According to the Independent World, a proposed Utah law that would open women who suffer a miscarriage to possible criminal prosecution and life imprisonment has enraged feminists and civil rights activists across the United States.
Adopted overwhelmingly by both sides of the state legislature in Salt Lake City earlier this month, the draft bill is now awaiting the signature of the state’s Republican Governor, Gary Herbert. It is not clear if the growing national controversy surrounding the proposed law will slow or even stay his pen.
While the main thrust of the law is to enable prosecutors in the majority-Mormon state to pursue women who seek illegal, unsupervised forms of abortion, it includes a provision that could trigger murder charges against women found guilty of an “intentional, knowing or reckless act” that leads to a miscarriage. Some say this could include drinking one glass of wine too many, walking on an icy pavement or skiing.
Lawmakers were responding to the case of a 17-year-old pregnant Utah woman who paid a man $150 to assault her physically in the hope that the beating would cause her to miscarry. The child was born anyway and put up for adoption. And while the man involved is currently behind bars, prosecutors found they had no basis in state law to prosecute the young woman. She was in her seventh month when she tried to terminate her pregnancy.
Last-minute efforts to remove reference in the bill to “reckless” acts failed, feeding the uproar about a law that some people say would be impossible to implement and threatens basic freedoms of women. Statistics suggest that 15 to 20 per cent of recognised pregnancies end in miscarriage. “This creates a law that makes any pregnant woman who has a miscarriage potentially criminally liable for murder,” said Missy Bird, director of Planned Parenthood Action Fund of Utah, part of the national organisation that champions abortion rights.
Critics also note that the bill has no exemptions for women who suffer domestic abuse or who have addiction problems. They wonder, for example, about the putative case of a woman remaining with an abusive partner and suffering a miscarriage after an episode of violence. Would remaining in that relationship constitute “reckless” behaviour, they ask?
Abortion remains deeply contentious in the United States, where, with some restrictions, it has been legal under the terms of the landmark Roe v Wade ruling by the Supreme Court of 1973. The issue returned to the front pages last month when Scott Roeder was tried and convicted for the murder in Kansas last August of one of the few doctors legally providing late-term abortions in the country.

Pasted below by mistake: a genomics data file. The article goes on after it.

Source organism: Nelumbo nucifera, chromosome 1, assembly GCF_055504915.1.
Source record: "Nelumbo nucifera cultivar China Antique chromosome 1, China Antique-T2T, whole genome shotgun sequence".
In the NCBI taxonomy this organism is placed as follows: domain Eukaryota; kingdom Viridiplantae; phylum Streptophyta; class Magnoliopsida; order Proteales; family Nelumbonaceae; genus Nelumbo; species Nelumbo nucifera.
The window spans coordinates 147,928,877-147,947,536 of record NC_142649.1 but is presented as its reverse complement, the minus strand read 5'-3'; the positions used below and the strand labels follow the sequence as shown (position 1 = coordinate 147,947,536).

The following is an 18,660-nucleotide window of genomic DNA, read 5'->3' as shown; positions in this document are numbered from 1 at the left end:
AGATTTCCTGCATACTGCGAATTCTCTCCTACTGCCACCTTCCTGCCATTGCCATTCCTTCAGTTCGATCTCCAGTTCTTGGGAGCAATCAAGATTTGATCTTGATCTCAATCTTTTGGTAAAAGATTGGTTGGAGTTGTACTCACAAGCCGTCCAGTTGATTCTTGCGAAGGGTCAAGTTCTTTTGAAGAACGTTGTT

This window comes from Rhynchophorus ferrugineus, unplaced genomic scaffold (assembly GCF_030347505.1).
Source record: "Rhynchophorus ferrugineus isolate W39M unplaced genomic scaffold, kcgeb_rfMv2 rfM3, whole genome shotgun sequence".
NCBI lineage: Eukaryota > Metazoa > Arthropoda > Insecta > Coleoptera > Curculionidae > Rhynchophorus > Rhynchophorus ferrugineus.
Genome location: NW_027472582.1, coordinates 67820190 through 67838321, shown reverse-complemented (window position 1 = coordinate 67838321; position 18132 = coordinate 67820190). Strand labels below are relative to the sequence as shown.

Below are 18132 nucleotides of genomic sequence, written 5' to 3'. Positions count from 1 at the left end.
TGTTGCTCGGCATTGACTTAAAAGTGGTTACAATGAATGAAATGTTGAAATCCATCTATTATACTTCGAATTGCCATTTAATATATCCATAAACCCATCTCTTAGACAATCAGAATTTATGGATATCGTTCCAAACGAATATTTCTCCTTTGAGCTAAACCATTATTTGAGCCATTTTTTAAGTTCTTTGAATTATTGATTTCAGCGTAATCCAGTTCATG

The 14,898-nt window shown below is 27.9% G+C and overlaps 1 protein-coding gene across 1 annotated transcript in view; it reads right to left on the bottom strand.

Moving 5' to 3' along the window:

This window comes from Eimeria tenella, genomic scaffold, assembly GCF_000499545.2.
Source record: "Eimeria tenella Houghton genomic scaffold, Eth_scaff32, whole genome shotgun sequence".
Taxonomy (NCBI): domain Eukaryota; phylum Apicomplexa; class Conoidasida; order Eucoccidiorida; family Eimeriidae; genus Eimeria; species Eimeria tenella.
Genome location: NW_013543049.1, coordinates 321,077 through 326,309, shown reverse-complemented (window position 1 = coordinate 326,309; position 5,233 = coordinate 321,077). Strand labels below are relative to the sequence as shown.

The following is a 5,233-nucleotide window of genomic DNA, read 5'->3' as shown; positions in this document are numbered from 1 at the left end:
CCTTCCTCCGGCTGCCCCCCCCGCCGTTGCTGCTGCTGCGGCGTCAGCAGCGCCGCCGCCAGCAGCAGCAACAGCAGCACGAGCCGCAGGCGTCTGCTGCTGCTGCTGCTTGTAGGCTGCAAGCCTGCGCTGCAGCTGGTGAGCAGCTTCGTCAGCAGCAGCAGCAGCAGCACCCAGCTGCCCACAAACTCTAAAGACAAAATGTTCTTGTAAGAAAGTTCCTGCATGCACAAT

The reaction to Utah’s new initiative has verged in most quarters on disbelief, however. “For all these years the anti-choice movement has said ‘we want to outlaw abortion, not put women in jail’, but what this law says is ‘no, we really want to put women in jail’,” Lynn Paltrow, executive director of National Advocates for Pregnant Women, wrote in a blog.
Similarly astonished is the syndicated columnist Dan Savage. “Where will this insanity end?” he wrote. “If every miscarriage is a potential homicide, how does Utah avoid launching a criminal investigation every time a woman has a miscarriage? And how is Utah supposed to know when a pregnant woman has had a miscarriage? You’re going to have to create some sort of pregnancy registry to keep track of all those foetuses. Perhaps you could start issuing ‘conception certificates’ to women who get pregnant. And then, if there isn’t a baby within nine months of the issuance of a conception certificate, the woman could be hauled in for questioning.”
Utah is used to criticism from some of its more liberal neighbours for its socially conservative ways that range from allowing concealed guns on its state university campus to strict limits on alcohol sales. It has not gone unnoticed that consideration of the bill, with the potentially high costs it would entail, has coincided with a debate on cancelling the last year of school for Utah children to help to save the state money.